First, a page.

You have cooed, cuddled and coddled your babies since birth and raised them with tags like Superman or Power Puff Girl. Well, to every parent their child is the winner!
But then there comes the time of reality check- your little one is growing up, getting familiar with the school of hard knocks. From not winning fancy dress competition to failing getting a grip on the bicycle
to forgetting his lines at the school play…It’s hard to see your little champ fail & get hurt.
As parents, we want to protect our children from anyone or anything that could cause them pain: illness, injury, hurtful words or situations. In a way, we don’t want them to feel the pain associated with failing because we know how it feels. As an over-protective loving parent, you want nothing more than to intervene and make his troubles go away. However, we also know that the best lessons in life are learned through experience. If we don’t let them fall, how will they learn how to get back up? And if we don’t let them fail, how will they learn to pick themselves up and try again?
The process of making and learning from mistakes is an extremely valuable life skill because learning involves risking. Every time children risk, they will not always be right. But, because they’ve tried something new, there’s always the chance they will succeed. Each new success enhances self-esteem. Each esteem-enhancing experience refuels their desire to try again and again and again.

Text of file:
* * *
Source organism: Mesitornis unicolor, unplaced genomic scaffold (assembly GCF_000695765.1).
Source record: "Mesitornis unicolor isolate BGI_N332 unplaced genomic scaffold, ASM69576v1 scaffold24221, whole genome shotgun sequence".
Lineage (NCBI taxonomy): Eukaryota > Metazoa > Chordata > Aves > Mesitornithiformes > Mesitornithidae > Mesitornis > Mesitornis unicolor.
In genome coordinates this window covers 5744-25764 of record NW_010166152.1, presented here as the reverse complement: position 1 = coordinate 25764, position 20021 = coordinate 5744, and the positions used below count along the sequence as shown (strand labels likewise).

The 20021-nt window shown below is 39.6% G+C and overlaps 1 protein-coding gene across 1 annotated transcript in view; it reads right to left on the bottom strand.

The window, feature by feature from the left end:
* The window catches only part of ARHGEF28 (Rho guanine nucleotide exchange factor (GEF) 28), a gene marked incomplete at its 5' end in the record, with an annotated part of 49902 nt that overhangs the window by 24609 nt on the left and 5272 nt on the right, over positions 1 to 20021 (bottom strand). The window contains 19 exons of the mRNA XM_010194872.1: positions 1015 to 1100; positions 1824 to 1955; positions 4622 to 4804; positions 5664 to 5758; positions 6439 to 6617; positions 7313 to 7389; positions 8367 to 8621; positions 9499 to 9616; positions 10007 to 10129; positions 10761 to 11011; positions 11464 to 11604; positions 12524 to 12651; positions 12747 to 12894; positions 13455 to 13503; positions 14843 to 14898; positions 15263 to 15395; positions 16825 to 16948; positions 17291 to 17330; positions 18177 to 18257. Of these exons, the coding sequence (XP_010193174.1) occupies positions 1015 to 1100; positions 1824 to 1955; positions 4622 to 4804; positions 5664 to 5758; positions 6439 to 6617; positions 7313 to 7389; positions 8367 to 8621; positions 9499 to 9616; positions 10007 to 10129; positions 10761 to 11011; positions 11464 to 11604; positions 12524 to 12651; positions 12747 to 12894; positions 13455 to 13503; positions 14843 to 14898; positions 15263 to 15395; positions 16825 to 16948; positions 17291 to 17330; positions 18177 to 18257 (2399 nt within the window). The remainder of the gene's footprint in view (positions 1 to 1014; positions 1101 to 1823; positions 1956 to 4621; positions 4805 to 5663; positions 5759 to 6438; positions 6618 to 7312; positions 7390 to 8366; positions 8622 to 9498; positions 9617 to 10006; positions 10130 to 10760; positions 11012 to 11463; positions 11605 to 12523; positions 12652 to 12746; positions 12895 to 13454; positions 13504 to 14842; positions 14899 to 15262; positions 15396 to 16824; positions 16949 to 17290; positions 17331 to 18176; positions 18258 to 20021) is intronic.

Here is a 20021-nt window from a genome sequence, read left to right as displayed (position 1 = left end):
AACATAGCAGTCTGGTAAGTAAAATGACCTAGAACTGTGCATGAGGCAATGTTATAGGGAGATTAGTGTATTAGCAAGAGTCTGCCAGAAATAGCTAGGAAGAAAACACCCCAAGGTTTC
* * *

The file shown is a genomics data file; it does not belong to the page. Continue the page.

Going back to our own childhood, I am sure you would agree that fear of failure ties down the mind. It makes a child mentally weak and tired. In fact, it can make them incapable of achieving anything in life, even though they are capable of reaching the highest levels of success.
But then avoiding failure in life is almost impossible, right?
So how can we as parents help erase the idea that ‘mistakes are bad’? How can we maintain that thin line between protecting our kids from pain and teaching them to handle it; between supporting them where they are and challenging them to stretch themselves; between encouraging them to ‘play to win’ and preparing them to handle failure.